Words: Juha Jarvinen
As Virgin Atlantic prepares to share research on the economic case for LGBT+ inclusion in the Caribbean at a public webinar on Wednesday, we revisit Virgin Atlantic’s Chief Commercial Officer Juha Jarvinen's op-ed on the subject from issue 334.
This past year has been like no other – everyone reading this will have been impacted in some way by the COVID-19 pandemic, and at Virgin Atlantic we have faced the most difficult 12 months in our proud 37-year history.
We’re not alone — according to the World Travel and Tourism Council, one in 10 jobs globally relies on a healthy travel and tourism industry, which accounts for more than 10 per cent of global GDP — or $8.9 trillion.
As lockdown eases and destinations begin to open their borders, our thoughts turn to the safe restart of international travel. We know there is pent-up demand; customers can’t wait to escape to a sunny beach, to visit friends and loved ones overseas, or to re-establish business connections around the globe.
In a post-COVID world, it’s more important than ever for destinations to be open and welcoming to all. A recent survey by Attitude showed that 82 per cent of readers consider a country’s LGBTQ+ laws before travelling and 75 per cent would not go where homosexuality is illegal.
One of our biggest leisure destinations, and one of the UK’s favourite holiday spots, is also one of the least LGBTQ+ inclusive. It’s incredibly sad that in today’s world, many Caribbean nations still enforce colonial homophobic laws. The region has much to offer, but its history and culture of religious conservatism and the pressure to conform to heteronormative gender identities means life is not equal for either LGBTQ+ nationals or foreign visitors.
Tourism plays a vital role in the economies of many Caribbean countries, which have suffered particularly harshly as a result of the worldwide travel slowdown caused by COVID-19. But the spread of anti-LGBTQ+ policies runs counter to the interests of prosperity.
To support the region’s economic recovery, in the future it will be essential for these nations to attract the widest possible demographic of travellers, including those who identify as LGBTQ+, and their allies. The truth is that successful, enterprising businesses thrive in diverse, inclusive societies.
As we all take stock of how this global pandemic has changed our lives in so many ways, it allows us to campaign for change and shake things up. At Virgin Atlantic, although we haven’t been flying as many passengers as we’d have liked over the past year, we certainly haven’t been sitting still. We have forged ahead with our Business for Good agenda, laying the groundwork for economic recovery in the Caribbean by building the case for advancing LGBTQ+ rights and inclusion. Understanding and tackling the barriers that remain — particularly in the tourism sector — is an important component of this.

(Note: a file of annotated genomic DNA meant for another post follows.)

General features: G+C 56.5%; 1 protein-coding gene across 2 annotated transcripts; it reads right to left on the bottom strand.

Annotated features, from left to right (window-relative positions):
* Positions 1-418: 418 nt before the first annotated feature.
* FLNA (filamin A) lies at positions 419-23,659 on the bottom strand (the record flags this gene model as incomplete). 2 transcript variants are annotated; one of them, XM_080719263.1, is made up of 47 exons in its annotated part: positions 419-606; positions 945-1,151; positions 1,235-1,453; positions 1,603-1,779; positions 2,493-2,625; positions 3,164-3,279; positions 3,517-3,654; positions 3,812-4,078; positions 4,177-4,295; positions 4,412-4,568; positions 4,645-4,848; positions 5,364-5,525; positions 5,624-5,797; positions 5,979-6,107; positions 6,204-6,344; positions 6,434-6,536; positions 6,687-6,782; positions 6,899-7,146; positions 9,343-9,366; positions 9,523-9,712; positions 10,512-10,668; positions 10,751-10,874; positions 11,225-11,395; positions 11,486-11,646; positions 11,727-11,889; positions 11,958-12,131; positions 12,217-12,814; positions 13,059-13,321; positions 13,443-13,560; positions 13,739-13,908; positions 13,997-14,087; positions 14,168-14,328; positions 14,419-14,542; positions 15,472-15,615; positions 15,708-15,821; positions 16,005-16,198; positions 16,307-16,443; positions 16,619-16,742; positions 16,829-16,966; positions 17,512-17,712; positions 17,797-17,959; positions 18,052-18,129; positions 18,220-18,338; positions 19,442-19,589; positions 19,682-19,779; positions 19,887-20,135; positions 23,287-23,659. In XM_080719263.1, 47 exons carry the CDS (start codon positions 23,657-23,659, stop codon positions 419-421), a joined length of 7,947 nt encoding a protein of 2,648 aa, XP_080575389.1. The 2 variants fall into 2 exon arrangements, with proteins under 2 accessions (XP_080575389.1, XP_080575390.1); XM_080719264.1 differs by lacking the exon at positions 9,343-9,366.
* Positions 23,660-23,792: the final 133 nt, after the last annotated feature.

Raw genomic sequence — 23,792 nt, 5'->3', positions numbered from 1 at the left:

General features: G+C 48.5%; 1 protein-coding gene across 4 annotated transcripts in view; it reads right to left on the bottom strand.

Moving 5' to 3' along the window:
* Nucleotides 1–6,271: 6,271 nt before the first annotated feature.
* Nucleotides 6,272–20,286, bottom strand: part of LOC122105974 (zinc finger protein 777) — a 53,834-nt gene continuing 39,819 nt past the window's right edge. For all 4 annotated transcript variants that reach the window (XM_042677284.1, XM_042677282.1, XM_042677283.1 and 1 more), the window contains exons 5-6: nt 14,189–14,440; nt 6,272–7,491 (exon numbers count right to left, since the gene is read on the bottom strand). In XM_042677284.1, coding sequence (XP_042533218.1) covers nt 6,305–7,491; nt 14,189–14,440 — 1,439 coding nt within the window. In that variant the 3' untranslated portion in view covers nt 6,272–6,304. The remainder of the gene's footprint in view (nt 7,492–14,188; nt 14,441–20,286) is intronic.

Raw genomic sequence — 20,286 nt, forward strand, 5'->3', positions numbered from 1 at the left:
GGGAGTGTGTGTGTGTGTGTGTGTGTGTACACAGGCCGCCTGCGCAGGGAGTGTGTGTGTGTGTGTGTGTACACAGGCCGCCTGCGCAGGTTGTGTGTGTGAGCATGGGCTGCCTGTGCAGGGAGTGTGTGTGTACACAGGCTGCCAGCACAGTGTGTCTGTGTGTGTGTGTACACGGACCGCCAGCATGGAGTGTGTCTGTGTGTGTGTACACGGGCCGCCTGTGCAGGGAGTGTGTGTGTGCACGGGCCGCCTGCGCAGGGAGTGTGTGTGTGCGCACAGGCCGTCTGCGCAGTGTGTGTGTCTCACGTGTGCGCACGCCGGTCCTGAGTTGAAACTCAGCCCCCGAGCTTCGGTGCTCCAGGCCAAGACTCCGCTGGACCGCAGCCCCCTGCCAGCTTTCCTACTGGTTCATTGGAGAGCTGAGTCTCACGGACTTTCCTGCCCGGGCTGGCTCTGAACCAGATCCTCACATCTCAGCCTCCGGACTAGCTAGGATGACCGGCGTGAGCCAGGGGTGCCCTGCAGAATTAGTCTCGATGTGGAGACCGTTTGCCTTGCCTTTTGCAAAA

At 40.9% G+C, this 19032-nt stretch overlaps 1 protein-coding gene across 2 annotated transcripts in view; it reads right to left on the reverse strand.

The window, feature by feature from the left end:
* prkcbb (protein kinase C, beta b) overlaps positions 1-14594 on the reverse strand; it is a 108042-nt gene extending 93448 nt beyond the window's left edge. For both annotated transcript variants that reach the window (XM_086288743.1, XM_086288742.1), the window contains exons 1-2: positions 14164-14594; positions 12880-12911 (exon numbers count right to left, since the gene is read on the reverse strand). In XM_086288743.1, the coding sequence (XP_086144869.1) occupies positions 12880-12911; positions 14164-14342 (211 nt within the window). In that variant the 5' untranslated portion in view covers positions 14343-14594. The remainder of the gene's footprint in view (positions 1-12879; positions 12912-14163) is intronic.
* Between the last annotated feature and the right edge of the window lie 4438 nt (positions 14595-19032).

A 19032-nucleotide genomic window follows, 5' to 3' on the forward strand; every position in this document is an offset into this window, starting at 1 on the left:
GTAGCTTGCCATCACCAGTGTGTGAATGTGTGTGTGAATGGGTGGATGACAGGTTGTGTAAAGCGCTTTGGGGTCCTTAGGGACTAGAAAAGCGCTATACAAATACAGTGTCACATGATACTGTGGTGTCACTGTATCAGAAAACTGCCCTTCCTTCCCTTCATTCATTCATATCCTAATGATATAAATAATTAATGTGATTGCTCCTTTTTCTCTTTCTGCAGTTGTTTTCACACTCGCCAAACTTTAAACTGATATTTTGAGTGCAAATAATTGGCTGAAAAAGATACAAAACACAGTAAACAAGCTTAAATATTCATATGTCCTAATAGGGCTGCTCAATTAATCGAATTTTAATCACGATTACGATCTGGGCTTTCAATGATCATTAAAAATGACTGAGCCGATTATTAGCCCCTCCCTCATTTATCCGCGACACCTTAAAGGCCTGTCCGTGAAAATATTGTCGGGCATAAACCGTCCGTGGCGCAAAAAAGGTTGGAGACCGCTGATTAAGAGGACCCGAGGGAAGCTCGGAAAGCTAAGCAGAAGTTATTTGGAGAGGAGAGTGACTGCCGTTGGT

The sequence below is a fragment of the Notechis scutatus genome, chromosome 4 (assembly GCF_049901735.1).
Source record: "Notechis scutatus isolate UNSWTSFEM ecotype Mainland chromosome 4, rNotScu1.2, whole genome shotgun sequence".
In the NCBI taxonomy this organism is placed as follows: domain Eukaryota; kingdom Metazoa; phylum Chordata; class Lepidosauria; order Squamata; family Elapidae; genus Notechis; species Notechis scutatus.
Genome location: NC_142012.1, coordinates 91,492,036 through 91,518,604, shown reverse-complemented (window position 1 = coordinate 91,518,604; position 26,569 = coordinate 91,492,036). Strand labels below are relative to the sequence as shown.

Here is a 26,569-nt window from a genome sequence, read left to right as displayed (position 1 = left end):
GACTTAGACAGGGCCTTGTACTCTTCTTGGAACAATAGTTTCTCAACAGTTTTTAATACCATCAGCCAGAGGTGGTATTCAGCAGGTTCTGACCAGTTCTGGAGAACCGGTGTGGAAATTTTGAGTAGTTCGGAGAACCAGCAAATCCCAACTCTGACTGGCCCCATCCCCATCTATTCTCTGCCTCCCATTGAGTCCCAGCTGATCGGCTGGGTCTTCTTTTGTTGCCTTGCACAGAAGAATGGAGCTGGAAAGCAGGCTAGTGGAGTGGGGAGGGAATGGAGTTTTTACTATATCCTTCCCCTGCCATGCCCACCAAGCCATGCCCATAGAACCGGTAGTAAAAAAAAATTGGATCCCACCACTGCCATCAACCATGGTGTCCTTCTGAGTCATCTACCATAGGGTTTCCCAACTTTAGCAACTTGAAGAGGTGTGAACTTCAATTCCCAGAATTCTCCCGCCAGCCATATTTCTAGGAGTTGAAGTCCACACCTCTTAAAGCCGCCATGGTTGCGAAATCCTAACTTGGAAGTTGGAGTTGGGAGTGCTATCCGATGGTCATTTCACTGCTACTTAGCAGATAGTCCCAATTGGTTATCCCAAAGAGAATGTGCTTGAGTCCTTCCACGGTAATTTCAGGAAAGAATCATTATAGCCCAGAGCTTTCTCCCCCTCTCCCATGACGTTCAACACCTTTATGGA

Previously, we have partnered with the Caribbean Hotel and Tourism Association Education Foundation (CHTAEF), offering guest care and diversity training to hotel employees and tourism students so they can better understand and meet the needs of the rapidly altering demographics of the UK traveller.
We have now teamed up with Open for Business, a fantastic organisation that champions the business rationale for global LGBTQ+ inclusion.
A previous report by Open for Business on Kenya showed that 1.7 per cent of GDP is lost due to LGBTQ+ discrimination. That’s more than £800 million lost every year due to homophobic laws. Using a Caribbean island nation as an example, with GDP worth £3.69 billion, this could result in more than £50 million down the drain.
Our goal is to compile comprehensive data that supports growth and put it before the local business leaders and decision-makers in Caribbean governments. We want to present a case that cannot be ignored, one that makes clear the financial impact that the anti-LGBTQ+ laws have on the region’s people and economy.
Our work with Open for Business spans two phases — the first is a research phase, collecting data to understand the socioeconomic and business impact of excluding the LGBTQ+ community. The second is to build a sustainable network of business leaders and civil society to collaborate on advancing LGBTQ+ rights and inclusion, using the research as the impetus for doing so.
We’re in the final stages of reviewing the findings and we look forward to presenting them in conjunction with our friends at Attitude, in a uniquely Virgin way. We can only hope that the Caribbean governments are open to listening.
The past year of restrictions and lockdown has led us to strip everything back to what matters most and human connection tops the list. It’s more important than ever to open up the world and make it inclusive and welcoming to everyone. Using the power of our brand, we will push for real change.
Virgin Atlantic is to share research on 'The Economic Case For LGBT+ Inclusion in the Caribbean' in a public webinar this Wednesday (30 June) from 2-3:30pm BST (9am-10:30am EST).
The Attitude Summer issue is out now.